Time running out to enter Benromach Spirit of Speyside Whisky Festival Photography Competition

The shutter is about to come down on entries for the Benromach Spirit of Speyside Whisky Festival Photography Competition 2015. Photographers have until November 25 to submit their images for the competition.

The overall winner will receive a five-day commission to attend the 2015 Spirit of Speyside Whisky Festival from April 30 to May 4, and capture the passion, revelry and atmosphere of the event. Their winning image, along with the other entries, will also go on public display at a touring exhibition visiting locations across Scotland.

There are three separate categories in the competition. Icons of Speyside encourages photographers to focus on subtle and obvious landmarks of the area, from whisky distilleries to landscapes. Speyside in Monochrome is for entrants who are able to capture the beauty of the area in black and white print, while Flora and Fauna of Speyside is for nature specialists.

Ewen Mackintosh, chief operating officer of Gordon and MacPhail, owners of competition sponsors Benromach Distillery, says, “The huge variations in the subject matter surprises us every year: just when we think we have seen every image there is to see of Speyside, we get a brand new perspective on this wonderful whisky producing region.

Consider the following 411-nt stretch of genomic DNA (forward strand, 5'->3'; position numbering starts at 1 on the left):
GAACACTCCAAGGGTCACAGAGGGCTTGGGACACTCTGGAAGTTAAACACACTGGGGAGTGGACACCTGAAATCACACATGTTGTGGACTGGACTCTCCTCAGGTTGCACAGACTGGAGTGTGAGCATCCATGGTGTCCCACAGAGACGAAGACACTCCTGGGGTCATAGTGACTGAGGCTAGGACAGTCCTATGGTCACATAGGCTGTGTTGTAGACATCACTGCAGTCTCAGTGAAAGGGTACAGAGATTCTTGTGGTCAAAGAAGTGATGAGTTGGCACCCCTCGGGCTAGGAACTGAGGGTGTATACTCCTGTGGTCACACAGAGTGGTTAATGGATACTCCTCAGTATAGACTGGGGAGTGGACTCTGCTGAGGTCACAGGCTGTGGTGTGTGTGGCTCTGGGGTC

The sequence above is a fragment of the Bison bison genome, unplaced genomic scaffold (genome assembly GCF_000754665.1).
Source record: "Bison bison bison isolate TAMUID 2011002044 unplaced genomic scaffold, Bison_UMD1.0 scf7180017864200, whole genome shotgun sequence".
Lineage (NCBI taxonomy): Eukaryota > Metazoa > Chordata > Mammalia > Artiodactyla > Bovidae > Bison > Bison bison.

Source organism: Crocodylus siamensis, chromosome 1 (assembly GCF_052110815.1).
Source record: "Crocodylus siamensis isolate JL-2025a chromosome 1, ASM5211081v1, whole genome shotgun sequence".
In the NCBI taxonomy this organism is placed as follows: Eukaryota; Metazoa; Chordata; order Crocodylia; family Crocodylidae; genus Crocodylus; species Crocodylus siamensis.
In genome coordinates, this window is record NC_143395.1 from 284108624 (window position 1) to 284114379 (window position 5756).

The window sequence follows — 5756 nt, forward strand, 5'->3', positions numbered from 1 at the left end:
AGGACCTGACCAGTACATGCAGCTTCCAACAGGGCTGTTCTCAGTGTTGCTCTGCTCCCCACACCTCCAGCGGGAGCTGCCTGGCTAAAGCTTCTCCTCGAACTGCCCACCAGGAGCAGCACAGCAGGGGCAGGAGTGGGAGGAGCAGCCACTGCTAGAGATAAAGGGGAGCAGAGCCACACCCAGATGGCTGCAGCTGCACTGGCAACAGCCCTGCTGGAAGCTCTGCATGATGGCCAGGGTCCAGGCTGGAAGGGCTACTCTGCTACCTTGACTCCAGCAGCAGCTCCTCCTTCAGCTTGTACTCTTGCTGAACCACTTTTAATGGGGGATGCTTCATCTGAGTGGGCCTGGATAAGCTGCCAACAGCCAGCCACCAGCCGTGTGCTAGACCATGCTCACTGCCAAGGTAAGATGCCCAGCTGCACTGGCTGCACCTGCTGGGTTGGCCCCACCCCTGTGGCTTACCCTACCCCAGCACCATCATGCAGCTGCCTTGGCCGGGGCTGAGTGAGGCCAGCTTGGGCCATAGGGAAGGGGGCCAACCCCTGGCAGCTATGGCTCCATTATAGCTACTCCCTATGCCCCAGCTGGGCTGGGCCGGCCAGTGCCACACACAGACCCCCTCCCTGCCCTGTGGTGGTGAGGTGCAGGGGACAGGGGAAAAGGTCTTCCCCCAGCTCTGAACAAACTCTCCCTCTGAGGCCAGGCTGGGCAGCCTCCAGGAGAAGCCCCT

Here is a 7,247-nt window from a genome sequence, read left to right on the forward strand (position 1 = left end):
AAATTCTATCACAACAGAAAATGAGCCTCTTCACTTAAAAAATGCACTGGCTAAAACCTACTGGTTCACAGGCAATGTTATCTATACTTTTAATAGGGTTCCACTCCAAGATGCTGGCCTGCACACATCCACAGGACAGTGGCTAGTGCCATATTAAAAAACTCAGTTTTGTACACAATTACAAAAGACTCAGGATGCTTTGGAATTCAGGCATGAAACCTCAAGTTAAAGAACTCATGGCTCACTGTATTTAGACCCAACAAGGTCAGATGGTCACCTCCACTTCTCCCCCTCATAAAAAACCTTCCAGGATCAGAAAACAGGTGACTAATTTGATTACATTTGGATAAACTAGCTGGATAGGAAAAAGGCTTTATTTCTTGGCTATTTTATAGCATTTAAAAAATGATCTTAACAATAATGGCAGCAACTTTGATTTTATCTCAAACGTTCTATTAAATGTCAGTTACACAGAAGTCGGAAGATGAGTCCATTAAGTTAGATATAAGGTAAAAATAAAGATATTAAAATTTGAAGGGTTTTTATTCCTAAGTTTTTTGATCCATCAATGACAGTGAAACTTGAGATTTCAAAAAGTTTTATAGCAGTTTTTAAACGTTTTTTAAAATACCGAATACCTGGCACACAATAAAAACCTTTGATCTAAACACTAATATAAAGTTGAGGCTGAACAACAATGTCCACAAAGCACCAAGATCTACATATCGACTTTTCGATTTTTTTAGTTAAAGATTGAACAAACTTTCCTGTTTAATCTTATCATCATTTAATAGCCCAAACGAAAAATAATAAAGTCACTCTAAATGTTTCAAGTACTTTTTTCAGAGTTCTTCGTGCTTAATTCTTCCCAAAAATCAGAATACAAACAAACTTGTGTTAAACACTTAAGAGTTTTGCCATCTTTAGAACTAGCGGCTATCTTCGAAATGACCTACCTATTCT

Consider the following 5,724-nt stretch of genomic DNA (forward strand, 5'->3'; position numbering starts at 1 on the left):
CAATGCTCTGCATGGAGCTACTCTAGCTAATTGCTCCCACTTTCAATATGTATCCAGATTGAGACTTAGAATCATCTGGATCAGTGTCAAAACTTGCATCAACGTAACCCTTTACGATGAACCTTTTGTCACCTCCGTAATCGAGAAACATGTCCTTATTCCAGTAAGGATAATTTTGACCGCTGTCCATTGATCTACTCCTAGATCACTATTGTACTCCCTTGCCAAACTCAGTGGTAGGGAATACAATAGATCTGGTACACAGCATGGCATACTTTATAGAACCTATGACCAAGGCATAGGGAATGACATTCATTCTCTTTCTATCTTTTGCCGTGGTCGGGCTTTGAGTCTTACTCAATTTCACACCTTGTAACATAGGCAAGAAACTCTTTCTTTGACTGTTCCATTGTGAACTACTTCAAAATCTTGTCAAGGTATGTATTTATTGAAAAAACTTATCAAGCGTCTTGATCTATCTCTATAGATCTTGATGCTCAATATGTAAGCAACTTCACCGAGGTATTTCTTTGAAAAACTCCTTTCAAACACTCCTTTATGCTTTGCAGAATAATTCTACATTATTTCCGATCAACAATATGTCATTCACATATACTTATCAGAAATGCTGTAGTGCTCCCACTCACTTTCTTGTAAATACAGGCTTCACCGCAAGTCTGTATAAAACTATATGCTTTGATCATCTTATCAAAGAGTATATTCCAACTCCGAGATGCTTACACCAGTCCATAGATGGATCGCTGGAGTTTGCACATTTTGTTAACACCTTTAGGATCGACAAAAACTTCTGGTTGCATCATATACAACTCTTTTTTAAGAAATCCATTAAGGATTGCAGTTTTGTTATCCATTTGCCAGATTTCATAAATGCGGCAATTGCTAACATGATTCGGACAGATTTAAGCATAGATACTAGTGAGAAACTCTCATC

“We are famous for our whisky, but this competition celebrates everything that is great about Speyside from the breathtaking landscape and wildlife to landmark buildings and the people who live here.

“Once again the shortlisted photographs will form part of a touring exhibition, which will help us to spread the word about the Festival across Scotland. We will also be asking visitors to the exhibition to vote for their favourite image for the People’s Choice Award.”

James Campbell, chairman of the Spirit of Speyside Whisky Festival, adds, “This competition has helped to raise the profile of the Festival, but just as importantly it has given amateur photographers the chance to share their work with the public when they may not have otherwise been able to do so.”